• The type int is an abstract data type (we don’t need to know how ints are represented or how the operations are implemented to be able to use them).


1. Abstract Data Types

  • Object oriented programs need an appropriate collection of abstractions, and abstract data types to represent the abstracts.

  • The abstract data types requires the specification of both a set of values and a set of operations on those values.

  • In Java the class construct creates both a set of values and an associated(link) set of operations(Methods).


2. Design Patterns

  • In this section we will show how a set of basic abstract data type has been designed as a hierarchy of Java classes.

  • This section presents an overview of the class hierarchy and lays the ground-work for the following chapters.


2. Design Patterns: Class hierarchy

Concrete Class

Abstract Class

Interface

“extends” relation between classes and between interfaces

“implements” relation between a class and the interface(s) it implements


2. Design Patterns: Class hierarchy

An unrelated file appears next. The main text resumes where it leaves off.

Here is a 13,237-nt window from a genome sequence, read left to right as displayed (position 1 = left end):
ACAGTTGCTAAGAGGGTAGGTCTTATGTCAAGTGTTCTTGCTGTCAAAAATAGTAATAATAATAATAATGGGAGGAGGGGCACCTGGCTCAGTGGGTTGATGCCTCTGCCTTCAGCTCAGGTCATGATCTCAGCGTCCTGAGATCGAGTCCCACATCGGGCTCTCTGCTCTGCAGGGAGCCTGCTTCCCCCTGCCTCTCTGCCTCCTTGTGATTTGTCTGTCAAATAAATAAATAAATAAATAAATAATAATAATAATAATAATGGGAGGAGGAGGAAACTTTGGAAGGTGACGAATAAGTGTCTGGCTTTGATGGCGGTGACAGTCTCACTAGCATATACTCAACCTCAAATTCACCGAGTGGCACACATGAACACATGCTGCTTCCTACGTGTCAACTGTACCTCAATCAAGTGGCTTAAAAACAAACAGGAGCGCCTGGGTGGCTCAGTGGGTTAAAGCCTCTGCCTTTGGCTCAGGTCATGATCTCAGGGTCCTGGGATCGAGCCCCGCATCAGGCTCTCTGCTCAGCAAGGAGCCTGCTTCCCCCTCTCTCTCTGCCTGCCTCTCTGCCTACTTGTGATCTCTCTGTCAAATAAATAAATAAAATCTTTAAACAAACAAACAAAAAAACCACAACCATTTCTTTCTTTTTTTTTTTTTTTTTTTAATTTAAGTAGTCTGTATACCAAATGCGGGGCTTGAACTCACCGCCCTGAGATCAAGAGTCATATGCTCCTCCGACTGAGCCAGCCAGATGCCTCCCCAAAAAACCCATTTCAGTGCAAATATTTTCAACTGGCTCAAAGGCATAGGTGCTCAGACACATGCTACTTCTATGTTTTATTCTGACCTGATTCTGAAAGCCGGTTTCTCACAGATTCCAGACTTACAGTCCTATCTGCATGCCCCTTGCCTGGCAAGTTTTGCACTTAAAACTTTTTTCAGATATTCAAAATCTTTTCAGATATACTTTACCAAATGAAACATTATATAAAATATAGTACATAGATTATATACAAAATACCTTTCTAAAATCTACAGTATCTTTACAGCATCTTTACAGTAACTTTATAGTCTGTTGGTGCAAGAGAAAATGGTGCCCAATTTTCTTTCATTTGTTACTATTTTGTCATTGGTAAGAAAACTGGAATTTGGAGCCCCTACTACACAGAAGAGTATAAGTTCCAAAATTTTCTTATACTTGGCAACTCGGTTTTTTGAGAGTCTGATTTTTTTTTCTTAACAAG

• A Java interface comprises a set of method declaration.

  • An interface doesn’t supply implementations for the methods it declares.

  • In effect, an interface identifies the set of operations provided by every class that implements the interface.

  • An abstract class in Java is a class that defines only part of an implementation.

  • It’s not possible to create object instances of abstract classes.

  • In Java, an abstract class typically contains one or more abstract methods.

  • An abstract method is one for which no implementation is given (method with out implementation).


2. Design Patterns: Class hierarchy

  • An abstract class is intended to be used as the base class from which other classes are derived.